To all that, I add the following 21 kills since the start of the current meet in October:

Florida Two Step, Oct 28, training – “fetlock fracture”
My Proposition, Oct 29, training – “shoulder fracture”
Cats Blame, Nov 9, racing – “fetlock fracture”
Ambers Storm, Nov 10, stall – “colic”
Half Cocked, Nov 30, racing – “fetlock fracture”
Wasjuannowpaul, Dec 6, stall – “accident”
Naughty Swagger, Dec 14, racing – “collapse”
Originate, Dec 17, training – “[multiple] fractures”
Midnight in Maui, Dec 20, stall – “ataxia”
Alleyesfollowbelle, Dec 27, training – “fetlock fracture”
Tazeeti, Dec 27, stall – “flipped – head injury”
Midnight Luck, Dec 29, racing – “ligament rupture”
C Dub, Jan 10, stall – “pleuritis”
Pay Tavasco Rent, Jan 13, stall – “colic”
Raagheb, Jan 14, racing – “fracture, rupture”
Tamarando’s Mine, Jan 17, racing – “carpus fracture”
Adorable Brittany, Jan 17, racing – “fracture, luxation”
Wed O’s Champ, Jan 19, racing – “fracture, rupture”
Aries, Jan 21, stall – “colic”
Lily Malacara, Jan 21, stall – “colic”
Circus Ride, Jan 27, racing – “[injured in] gate”

This is Turf Paradise. This is horseracing.

Back in November, I reported on the goings-on in Oregon, where Grants Pass owner and coffee mogul Travis Boersma is hoping to install slot machines (he calls them “Historical Racing Machines”) to prop up the state’s only remaining commercial racetrack. (I had written on this before – here, here.) As I wrote, Boersma’s plan is being fought by the state’s Indigenous tribes, who rightly claim they alone are legally permitted to operate casino gaming, which is exactly what those “HRMs” would be.

Now, owing to a delay by the Racing Commission so they can consult (per the advice of the governor) with the tribes and get Justice Dept. approval, Boersma is acting the part of spoiled brat. This from Oregon Live: “In an interview Monday, Boersma issued an ultimatum to state leaders: Approve his plan or he shuts everything down. The races won’t begin in April as scheduled, and the operation’s workers could be headed for the unemployment line. ‘If we don’t get approval, we’re going to lose 156 jobs…and horse racing in Oregon will be dead,’ Boersma said.”

Give me my millions (slots are lucrative) or I’m taking my ball and going home, and when I do workers will be “headed for the unemployment line.” The man is shameless. Anyhow, here’s a reminder of what the industry Boersma wishes so fervently to continue has wreaked in Oregon over the past few years.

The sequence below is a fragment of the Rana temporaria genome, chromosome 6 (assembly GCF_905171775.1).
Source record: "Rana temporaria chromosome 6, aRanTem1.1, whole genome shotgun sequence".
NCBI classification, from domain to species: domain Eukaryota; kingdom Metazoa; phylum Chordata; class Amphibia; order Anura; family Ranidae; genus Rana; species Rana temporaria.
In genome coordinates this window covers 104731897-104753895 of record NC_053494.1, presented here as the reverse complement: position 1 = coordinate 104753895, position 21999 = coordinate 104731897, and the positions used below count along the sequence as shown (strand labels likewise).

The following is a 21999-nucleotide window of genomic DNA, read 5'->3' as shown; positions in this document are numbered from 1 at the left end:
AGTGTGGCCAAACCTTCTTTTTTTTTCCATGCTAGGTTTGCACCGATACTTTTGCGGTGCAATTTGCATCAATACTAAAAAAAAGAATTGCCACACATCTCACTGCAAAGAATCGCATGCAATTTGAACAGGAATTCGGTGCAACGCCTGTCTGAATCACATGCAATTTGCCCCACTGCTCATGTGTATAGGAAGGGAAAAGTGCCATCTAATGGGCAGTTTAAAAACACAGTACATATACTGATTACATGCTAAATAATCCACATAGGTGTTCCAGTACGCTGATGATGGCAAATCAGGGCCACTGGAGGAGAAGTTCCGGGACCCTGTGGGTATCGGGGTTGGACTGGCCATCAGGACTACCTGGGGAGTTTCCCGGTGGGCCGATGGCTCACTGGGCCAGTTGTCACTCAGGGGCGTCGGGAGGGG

(This list is quite obviously not a complete reckoning.)

Hawks Main Interest, killed racing at Grants Pass: “open, comminuted fracture”
Jemsek, killed training at Grants Pass: “severe fracture; severe hemorrhage”
Papa Said Ya, killed racing at Grants Pass: “multiple traumatic fractures”
I’lbeamonkeysuncle, killed racing at Portland Meadows: “vessel ruptures in lungs”
Four Times Lucky, killed racing at Harney Fair: “internal bleed”
Sexy Momma, killed racing at Portland Meadows: “ankle fracture”
Captain Shaddock, killed racing at Portland Meadows: “ankle fracture”
Storm the Channel, killed training at Portland Meadows: “fractured cannon bone”
Memphis Mobster, killed racing at Portland Meadows: “pastern fracture”
Bellicose Boy, killed training at Portland Meadows: “cannon fracture”
Ozark Daredevil, killed racing at Portland Meadows: “injury, [euthanized] a week later”
Hot Tub, killed racing at Portland Meadows: “ankle fracture”
Coming in Hot, killed racing at Portland Meadows: “sudden death”
To the Brink, killed racing at Portland Meadows: “shoulder injury”
Polished Rock, killed training at Portland Meadows: “fractured ankle”
Gold On Tap, dead at Portland Meadows: “died in stall”
Cinematic Cat, dead at Portland Meadows: “colic”
Rome New York, dead at Portland Meadows: “tibial fracture”
Semiprecious, killed racing at Portland Meadows: “limb fracture”
Regalstone, killed racing at Portland Meadows: “carpal fracture”
Stardemalion, killed racing at Portland Meadows: “fractured leg”
Chick Meter, killed racing at Oregon Livestock: “collapse – sudden death”
Jess a Lil Lacey, killed racing at Grants Pass: “fractured leg”
Itsastormynight, killed racing at Portland Meadows: “fractured leg”
Wizsito, killed racing at Portland Meadows: “fractured leg”
TNT Party, killed racing at Portland Meadows: “fractured [both] front legs”
Fnf Bruja, killed racing at Portland Meadows: “fractured leg”
Rolling Thunder, killed racing at Portland Meadows: “fractured leg”
Penny’s Maeham, killed racing at Oregon Livestock
Stormin Angel, killed racing at Portland Meadows
Tsunami Kidd, killed racing at Portland Meadows
Papa’s Angels, killed racing at Portland Meadows
Cu At Sunup, killed racing at Portland Meadows
Joanie’s Ticket, killed racing at Portland Meadows
Cowboy Clyde, killed racing at Portland Meadows
Corporate Comet, dead at Portland Meadows
Hye Choose Hope, dead at Portland Meadows
I Got My Wings, dead at Portland Meadows
Alota Action, dead at Portland Meadows
Special Cafeina, dead at Portland Meadows
Really a Hero, killed racing at Oregon Livestock
Demetrius, killed racing at Portland Meadows